Technical

Racing and Cruising !

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It was on a clear December evening, with 30cm of snow on the ground and a temperature of -20°C, that this idea was born. The team from Design Catamaran were having their monthly meeting at La Cage Aux Sports bistro in Repentigny, Quebec. The main aim of these meetings is to iron out any important issues, but there's always time in the "après-meeting" to relax among friends.
It was during this second part of the evening that Bobby made his suggestion: We should stick the Toro in a container and go and race in the Heineken Regatta in St. Martin! Were we up for it? It didn't take long for Bob to convince us, as we are all seasoned racers! Beers in hand, we agreed to do it.

Firstly, the Toro 34 needed to go into the shipyard for a full service, and to be made race-ready and have reef points and some electronics fitted. We had got a month and a half before the container was due to leave. After that, some of the crew were due to go and take delivery of the boat. As the arrival wasn't expected before February 15th, we had three weeks to take the boat out to sea and to make any adjustments.
The rest of the plan involved Sylvain taking his family cruising, along with Augustin the Design Catamaran engineer, in the week following the regatta. What more could we ask?

Racing and cruising

The idea of sailing in the West Indies will always sound attractive when winters get down to -20°C...

First Race Day

Our base in St. Martin is in the lagoon. We needed to go under the swing bridge to get to the sea and make it to the start line, which we did using the motor. Due to hold ups with the container ship, the boat had only arrived in St. Martin three days earlier. Despite this, we were ready to go and couldn't wait to go into battle.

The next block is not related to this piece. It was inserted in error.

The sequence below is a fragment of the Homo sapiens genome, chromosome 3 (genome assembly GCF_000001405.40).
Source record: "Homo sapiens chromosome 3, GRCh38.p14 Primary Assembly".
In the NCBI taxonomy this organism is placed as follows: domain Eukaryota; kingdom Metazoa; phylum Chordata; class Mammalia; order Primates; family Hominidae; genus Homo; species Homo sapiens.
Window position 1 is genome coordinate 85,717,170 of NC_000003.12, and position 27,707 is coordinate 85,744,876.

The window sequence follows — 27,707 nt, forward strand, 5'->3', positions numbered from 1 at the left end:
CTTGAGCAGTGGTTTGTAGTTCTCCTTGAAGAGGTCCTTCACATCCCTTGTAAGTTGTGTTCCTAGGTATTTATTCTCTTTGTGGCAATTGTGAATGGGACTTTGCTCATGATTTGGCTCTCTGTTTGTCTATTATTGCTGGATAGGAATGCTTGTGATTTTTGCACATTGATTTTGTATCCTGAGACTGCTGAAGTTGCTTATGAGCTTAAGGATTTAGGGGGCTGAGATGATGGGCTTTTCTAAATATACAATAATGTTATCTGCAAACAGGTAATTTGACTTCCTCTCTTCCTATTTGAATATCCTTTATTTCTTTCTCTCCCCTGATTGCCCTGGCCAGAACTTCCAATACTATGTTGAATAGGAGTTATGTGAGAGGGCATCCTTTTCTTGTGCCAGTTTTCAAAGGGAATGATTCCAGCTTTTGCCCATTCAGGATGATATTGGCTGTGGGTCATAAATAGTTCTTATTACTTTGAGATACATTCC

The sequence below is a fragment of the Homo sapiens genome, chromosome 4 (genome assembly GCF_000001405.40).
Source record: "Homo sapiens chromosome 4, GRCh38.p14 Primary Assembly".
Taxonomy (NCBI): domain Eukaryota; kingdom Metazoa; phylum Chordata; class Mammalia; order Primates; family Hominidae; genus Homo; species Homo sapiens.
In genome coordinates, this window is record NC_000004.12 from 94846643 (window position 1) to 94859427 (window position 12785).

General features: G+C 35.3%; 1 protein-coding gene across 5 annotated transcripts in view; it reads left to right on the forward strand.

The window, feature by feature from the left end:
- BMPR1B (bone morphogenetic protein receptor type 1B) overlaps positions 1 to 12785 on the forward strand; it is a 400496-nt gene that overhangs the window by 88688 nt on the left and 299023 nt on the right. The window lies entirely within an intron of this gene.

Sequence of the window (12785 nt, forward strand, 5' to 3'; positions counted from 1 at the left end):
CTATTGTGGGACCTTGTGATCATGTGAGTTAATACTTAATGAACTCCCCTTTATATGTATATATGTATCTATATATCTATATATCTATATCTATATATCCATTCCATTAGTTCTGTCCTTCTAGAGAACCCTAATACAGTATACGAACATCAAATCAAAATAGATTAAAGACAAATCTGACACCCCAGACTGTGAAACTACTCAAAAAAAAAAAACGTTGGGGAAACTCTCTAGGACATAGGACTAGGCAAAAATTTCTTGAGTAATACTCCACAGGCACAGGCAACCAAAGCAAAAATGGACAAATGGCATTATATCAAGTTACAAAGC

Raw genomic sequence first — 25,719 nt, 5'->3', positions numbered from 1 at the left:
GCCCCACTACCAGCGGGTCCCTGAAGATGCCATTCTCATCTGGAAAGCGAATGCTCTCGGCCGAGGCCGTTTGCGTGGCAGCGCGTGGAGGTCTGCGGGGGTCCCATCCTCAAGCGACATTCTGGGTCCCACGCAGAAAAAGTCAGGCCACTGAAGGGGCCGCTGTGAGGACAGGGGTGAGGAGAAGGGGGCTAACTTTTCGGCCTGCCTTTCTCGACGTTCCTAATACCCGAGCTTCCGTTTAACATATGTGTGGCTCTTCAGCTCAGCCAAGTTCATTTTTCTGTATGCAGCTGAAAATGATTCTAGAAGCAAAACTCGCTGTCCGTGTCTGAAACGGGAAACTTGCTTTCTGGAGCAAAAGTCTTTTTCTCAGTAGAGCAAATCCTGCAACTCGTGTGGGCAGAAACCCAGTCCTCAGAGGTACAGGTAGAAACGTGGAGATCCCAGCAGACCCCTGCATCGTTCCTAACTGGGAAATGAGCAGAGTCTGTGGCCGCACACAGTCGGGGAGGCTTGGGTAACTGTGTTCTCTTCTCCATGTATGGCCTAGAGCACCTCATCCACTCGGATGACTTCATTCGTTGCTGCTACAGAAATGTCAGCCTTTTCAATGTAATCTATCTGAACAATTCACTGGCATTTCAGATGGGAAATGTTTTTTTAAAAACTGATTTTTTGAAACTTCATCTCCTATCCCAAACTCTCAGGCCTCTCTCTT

We hoisted the sail and..."Stop!" A halyard was stuck in a spreader. Olivier tugged at it to try and free it, but the halyard disappeared inside the mast! Unfortunately there was no knot at the end of the halyard! We were due to set off in 60 minutes. The swing bridge had closed: there was no time to get back to the marina and get our tools. We needed to find a solution as quickly as possible! We hailed a passing inflatable to help us go and get our bosun’s chair from the marina. Ten minutes later, we were harnessing Christian on so that he could go up to the top of the mast and pass the halyard from the outside of the mast. From up above we could hear swearing: Hoisted up on the halyard of the Code 0, he was still 1m50 short of the top of the mast. On the edge of despair, but still not prepared to give in so early, we suggested to Christian that he attach himself to the uphaul...4mm thick and with no protection. In theory, it's strong enough to hold him, but at that height, if anything goes wrong it is no laughing matter. As he's also still attached to the first halyard, the risk is reduced, and he manages to make the last few meters and fix the masthead so that he can extricate the mainsail halyard. We finally hoisted the ...

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